An introduction to unicode, along with the best collection of resources I've seen.
The Absolute Minimum Every Software Developer Absolutely Must Know About Unicode and Character Sets (No Excuses!)
Pretty good introduction, much of which may be common sense to developers in 2018. The advice to use UCS-2 is outdated, since the article is 15 years old. I think today that you probably want to use UTF-8 for any general purpose string if you have a choice (this is what Rust did, though not Swift).
Although the article is about Swift's string api, the first several paragraphs are a great introduction to the distinctions surrounding characters, grapheme clusters, code points, etc.
Introduction to a few concepts, and examples of programs and programming languages that handle unicode very poorly.
A talk on handling unicode in Python (2 & 3). Some considerations are language specific, but a lot of it translates to other contexts.
It's generally considered a bad thing to only allow ASCII names in your programming language. However, simply allowing all unicode seems like a bridge too far, because you need to be able to visually distinguish identifiers (this also an issue in browser security). However, I've never seen a thorough guide to allowing unicode in identifiers without allowing shenanigans.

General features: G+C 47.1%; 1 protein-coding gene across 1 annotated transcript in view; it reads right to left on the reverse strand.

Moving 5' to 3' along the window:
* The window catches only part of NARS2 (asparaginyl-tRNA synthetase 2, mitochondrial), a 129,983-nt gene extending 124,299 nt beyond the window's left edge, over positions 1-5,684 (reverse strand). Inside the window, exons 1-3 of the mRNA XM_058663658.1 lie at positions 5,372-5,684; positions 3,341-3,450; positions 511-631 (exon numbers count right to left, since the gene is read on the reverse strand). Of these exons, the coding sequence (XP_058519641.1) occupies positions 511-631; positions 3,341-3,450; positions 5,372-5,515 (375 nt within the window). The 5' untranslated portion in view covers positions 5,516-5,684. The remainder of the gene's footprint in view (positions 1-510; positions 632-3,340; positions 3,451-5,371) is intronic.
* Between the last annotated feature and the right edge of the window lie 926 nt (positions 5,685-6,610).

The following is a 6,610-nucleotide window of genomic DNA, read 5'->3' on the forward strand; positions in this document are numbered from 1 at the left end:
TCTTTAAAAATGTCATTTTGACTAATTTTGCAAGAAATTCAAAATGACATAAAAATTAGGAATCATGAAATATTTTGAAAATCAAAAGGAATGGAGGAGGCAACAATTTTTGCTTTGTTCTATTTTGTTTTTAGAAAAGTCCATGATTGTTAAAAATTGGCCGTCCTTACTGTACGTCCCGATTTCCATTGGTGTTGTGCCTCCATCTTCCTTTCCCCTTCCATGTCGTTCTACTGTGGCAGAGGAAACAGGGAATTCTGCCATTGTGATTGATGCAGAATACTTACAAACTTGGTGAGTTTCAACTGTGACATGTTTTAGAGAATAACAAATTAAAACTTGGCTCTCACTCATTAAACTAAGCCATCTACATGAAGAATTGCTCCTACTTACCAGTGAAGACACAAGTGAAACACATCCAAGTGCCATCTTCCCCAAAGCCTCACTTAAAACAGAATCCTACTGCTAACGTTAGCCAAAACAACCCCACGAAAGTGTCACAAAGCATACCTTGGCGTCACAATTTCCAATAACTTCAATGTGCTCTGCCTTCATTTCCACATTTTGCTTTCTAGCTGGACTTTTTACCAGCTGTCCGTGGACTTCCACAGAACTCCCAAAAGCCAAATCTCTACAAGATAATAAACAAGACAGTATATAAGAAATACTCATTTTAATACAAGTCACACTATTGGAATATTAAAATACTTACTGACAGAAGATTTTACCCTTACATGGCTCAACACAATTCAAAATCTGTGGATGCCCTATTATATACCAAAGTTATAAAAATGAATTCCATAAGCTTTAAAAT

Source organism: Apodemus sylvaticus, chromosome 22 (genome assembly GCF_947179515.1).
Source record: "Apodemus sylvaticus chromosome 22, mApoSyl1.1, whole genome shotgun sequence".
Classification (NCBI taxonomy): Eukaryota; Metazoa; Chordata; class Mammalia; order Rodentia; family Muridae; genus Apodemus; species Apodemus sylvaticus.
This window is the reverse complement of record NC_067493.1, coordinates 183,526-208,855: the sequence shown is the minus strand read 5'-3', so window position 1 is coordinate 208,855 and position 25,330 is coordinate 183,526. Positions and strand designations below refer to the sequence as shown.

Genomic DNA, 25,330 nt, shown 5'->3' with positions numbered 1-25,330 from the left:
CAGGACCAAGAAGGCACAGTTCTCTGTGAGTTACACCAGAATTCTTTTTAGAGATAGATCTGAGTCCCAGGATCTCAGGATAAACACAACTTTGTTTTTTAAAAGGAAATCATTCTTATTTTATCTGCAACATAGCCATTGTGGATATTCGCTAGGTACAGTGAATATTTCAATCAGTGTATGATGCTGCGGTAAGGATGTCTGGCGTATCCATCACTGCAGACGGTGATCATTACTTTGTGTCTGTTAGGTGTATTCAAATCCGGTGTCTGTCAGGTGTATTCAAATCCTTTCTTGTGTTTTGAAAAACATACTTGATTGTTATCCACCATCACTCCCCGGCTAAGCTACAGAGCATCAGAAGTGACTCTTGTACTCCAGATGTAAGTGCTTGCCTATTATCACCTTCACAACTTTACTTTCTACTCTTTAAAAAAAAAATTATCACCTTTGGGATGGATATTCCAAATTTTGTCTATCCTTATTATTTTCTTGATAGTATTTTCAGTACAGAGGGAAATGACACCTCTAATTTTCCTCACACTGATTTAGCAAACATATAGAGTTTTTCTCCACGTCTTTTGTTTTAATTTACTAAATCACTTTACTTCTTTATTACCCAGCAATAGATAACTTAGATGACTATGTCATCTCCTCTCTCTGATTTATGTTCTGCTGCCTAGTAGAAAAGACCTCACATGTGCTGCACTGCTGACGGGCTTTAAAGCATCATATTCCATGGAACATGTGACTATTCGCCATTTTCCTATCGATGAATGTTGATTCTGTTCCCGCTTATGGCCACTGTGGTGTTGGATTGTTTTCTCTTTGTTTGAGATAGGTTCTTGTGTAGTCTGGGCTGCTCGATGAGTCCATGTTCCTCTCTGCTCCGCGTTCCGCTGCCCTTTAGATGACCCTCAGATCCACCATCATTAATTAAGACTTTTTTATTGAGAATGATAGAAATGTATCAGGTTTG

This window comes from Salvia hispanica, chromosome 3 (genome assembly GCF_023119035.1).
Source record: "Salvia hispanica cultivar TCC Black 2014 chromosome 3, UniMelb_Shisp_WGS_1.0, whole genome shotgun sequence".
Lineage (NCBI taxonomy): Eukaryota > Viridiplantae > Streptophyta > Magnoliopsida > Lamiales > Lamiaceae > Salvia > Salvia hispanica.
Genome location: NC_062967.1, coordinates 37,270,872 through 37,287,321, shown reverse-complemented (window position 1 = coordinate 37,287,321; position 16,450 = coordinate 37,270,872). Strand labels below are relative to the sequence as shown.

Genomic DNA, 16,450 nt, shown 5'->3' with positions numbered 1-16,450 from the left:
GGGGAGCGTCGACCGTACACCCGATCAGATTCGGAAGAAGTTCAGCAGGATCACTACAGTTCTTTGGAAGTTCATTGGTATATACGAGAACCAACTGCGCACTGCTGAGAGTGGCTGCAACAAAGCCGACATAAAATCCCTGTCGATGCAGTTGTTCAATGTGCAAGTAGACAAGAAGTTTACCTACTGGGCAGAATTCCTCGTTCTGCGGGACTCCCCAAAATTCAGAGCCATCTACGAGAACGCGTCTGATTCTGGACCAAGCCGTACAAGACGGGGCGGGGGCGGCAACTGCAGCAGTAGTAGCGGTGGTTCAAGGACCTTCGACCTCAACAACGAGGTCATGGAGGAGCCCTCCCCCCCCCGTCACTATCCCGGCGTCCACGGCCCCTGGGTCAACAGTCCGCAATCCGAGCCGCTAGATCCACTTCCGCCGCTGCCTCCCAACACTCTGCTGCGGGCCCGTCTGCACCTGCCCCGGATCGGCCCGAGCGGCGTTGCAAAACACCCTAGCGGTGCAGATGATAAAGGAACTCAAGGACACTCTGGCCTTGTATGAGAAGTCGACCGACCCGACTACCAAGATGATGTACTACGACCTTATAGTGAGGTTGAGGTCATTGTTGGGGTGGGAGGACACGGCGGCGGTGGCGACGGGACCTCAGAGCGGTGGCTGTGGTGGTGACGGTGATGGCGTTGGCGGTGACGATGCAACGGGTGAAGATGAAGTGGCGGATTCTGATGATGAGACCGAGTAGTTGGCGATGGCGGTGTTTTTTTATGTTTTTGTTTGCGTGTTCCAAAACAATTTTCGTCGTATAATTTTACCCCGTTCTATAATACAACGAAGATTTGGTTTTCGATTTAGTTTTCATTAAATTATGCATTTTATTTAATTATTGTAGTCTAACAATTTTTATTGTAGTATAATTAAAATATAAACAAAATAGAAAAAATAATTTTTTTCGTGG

U+2800 BRAILLE PATTERN BLANK is a character that renders as a space, but is not actually whitespace. Ruby will allow it in identifiers....
U+2800 is valid in Haskell source code, but it treats it as an operator symbol, so it looks like I'm somehow overloading whitespace here:
Unicode maintains recommended guidelines for [use of unicode in identifiers]
I think that these guidelines aren't enough, since they include characters that appear to be whitespace. It also seems reasonable to include some limitations on how characters from different alphabets can be combined.
I don't know of any reason Han Unification is something a programmer working today needs to worry about, but eevee says she has "seen it end friendships", and it seems like an important piece of history.
One of the major controversies surrounding unicode: how to handle glyphs that are semantically the same in CJK languages, but have different graphical representations.
2001 article on why Han unification will prevent a barrier to using unicode on the internet.
UTF-8 superset used for working with strings from UTF-16 implementations that don't enforce the invariants of unicode. The rust implementation of OMG-WTF-8 Encoding is related, and has some very "interesting" diagrams.
Overview of several scripts that break the assumptions English speaking developers might have.
I highly recommend comparing against this relatively small list of scripts the next time you are writing code that does heavy manipulation of user provided strings.